Welcome to another installment of our series of interviews with indie publishers in which we ask them to let us take a peek behind the closed doors of the publishing world and roam around there a bit. We discuss with them the current state of the book publishing industry, their personal histories and plans for the future. All this to help you understand how much effort and dedication goes into every published book.
Today, we introduce you to Christine Stroud, a poet and the editor-in-chief of Autumn House Press.
Christine has published two chapbooks, The Buried Return (Finishing Line Press, 2014) and Sister Suite (Disorder Press, 2017). Stroud’s poems have appeared in Prairie Schooner, Hobart, Ninth Letter’s first web edition, The Paterson Literary Review, Cimarron Review, The Laurel Review, and many others as well as in several anthologies.
We talked with her about her work at Autumn House Press and her thoughts on indie publishing in general.
The Nonconformist: You’re the current editor-in-chief of Autumn House Press. Can you tell us a bit about its origins?
Christine Stroud: Autumn House was founded in 1998 (long before my time) by the poet, Michael Simms. Michael started the press in response to commercial publishers reducing the number of poetry titles. Over time, Autumn House started publishing fiction and nonfiction titles as well. In its twenty-one years of existence, Autumn House has published over 100 titles, including full-length collections of poetry, short stories, and essays as well as memoirs, novels, anthologies, and poetry chapbooks; developed an online literary journal, Coal Hill Review; partnered with amazing organizations in southwestern PA and beyond; and much more. I started as an intern with the press in 2012. Over the years, I took on more responsibility, and in 2016, I became editor-in-chief. It’s been a lot of fulfilling work, and I can say confidently there’s no other place I’d rather be.
At its core, publishing is work of the heart, and our hearts are subjective.
NC: What do you look for in a submission? Does a perfect submission even exist?
CS: I’m always looking for work that surprises and absorbs me. We receive a lot of incredible work by a combination of emerging and accomplished writers, so a manuscript that stands out is one that I don’t want to stop reading, one that I want to immediately share with my co-editors. That may be a manuscript that’s formally experimental or approaching a familiar topic in a new way, but the common thread is a strong and original voice.
As far as a perfect submission, sure, I’ve read a few I’d call perfect though I’m sure other editors might disagree. At its core, publishing is work of the heart, and our hearts are subjective. To that end, my suggestion to all writers is to strive for your sense of perfection, not what you think a publisher might want to see.
NC: How do you manage to reconcile the sensibility of a poet with the critical eye of a publisher?
CS: What a delightful question! I actually think poets, because of their sensibilities, make the best editors. Poets are watchers, observers; we notice the little things and have great attention to detail. These traits are essential in creating a meaningful poem as well as being a talented editor.
My suggestion to all writers is to strive for your sense of perfection, not what you think a publisher might want to see.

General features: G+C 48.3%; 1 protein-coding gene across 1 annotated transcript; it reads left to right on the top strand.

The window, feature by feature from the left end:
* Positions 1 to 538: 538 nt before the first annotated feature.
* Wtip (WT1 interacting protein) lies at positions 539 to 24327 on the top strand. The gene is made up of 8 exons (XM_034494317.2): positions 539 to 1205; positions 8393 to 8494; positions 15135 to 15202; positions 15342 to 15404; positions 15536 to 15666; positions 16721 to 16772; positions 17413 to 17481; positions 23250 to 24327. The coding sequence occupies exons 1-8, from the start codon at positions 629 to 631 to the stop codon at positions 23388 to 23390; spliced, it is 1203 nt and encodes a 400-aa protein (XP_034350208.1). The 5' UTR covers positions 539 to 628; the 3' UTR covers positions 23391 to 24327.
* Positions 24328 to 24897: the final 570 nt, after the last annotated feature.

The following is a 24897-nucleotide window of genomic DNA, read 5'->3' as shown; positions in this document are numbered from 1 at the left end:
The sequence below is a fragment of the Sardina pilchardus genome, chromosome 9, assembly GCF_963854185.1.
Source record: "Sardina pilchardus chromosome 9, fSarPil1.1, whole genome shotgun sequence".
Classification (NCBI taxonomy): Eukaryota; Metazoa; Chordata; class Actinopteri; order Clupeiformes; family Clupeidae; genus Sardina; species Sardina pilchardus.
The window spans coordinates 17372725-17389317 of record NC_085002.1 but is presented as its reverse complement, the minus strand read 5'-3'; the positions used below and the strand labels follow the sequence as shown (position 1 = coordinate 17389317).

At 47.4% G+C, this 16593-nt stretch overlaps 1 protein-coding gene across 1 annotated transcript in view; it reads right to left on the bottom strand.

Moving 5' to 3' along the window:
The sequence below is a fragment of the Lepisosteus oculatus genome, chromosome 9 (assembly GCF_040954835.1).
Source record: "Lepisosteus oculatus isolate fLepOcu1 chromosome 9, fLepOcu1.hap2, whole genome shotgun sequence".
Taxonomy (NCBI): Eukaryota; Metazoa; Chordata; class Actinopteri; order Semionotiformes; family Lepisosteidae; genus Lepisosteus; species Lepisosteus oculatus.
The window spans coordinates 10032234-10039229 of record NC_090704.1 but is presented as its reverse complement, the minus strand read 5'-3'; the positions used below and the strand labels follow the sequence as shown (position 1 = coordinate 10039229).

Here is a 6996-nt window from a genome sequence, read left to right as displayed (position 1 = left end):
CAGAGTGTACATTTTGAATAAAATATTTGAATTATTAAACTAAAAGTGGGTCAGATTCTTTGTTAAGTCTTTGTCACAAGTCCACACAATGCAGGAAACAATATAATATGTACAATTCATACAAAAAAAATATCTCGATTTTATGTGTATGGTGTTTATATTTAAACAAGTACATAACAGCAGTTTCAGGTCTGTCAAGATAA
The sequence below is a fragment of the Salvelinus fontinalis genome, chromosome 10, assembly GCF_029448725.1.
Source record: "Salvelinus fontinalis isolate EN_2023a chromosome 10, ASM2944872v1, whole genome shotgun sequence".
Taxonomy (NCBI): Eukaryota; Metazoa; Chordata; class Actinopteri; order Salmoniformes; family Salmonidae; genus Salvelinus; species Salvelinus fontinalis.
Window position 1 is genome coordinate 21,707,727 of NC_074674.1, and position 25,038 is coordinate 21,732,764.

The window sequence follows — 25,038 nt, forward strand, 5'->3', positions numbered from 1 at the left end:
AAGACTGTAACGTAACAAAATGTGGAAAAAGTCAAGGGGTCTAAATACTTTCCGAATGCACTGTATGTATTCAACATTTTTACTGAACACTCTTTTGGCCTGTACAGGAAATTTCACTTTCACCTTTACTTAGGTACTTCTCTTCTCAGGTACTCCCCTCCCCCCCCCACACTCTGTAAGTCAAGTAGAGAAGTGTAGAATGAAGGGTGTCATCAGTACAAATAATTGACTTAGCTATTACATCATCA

NC: What is it like to be an indie publisher these days? How do you find a balance between your everyday life and publishing duties?
CS: It’s an interesting and exciting time to work in publishing. There have been a number of changes over the years that give me a lot of hope for the future, including the growth of eBook and audiobook markets and the increased success of indie press books. I think it’s easy to feel overwhelmed with the development at times, but I’m trying harder to appreciate the incremental and steady changes that happen here day-to-day.
Finding a balance is difficult. Over the years, I think I developed a fairly healthy work-life balance, and if work affects my writing, I think it’s the amount of work I do, not the type of work I do. I feel fortunate to have a full-time job doing what I love, but as I think anyone who works a forty-hour work week in any office would agree, it’s tiring. On the other hand, the work I do often inspires me to take more risks in my poems, to push myself, and that’s vital.
NC: Who inspires you as a poet and who is your role model as a publisher?
CS: I’m constantly being inspired by poets. Most recently I’ve been in awe of Margaret Ross and Richard Siken, and every poet that we publish as Autumn House (it’s staggering the talented poets I get to work with here). I find myself returning to books by Ross Gay, Li-Young Lee, Gary Young, Mary Oliver, and others. I also love Poetry Daily’s work and the access to voices I may not otherwise encounter.
Reading The Subversive Editor by Carol Fisher Saller made a significant impression on me and how I approach editing. I also deeply respect the work of all indie press editors, and obviously, my mentor at Autumn House, Michael Simms.
Poets are watchers, observers; we notice the little things and have great attention to detail.
NC: If it’s not a secret, what are your upcoming projects and plans for the future?
CS: I’m most excited about our upcoming publishing partnership with the Center for African American Poetry and Poetics; the partnership will culminate with us publishing a first or second book of poetry by an author of African descent. It’s a great way for us to worth with and support an organization we’re really admire. The book will be released in September 2021.
Photo: Courtesy of Christine Stroud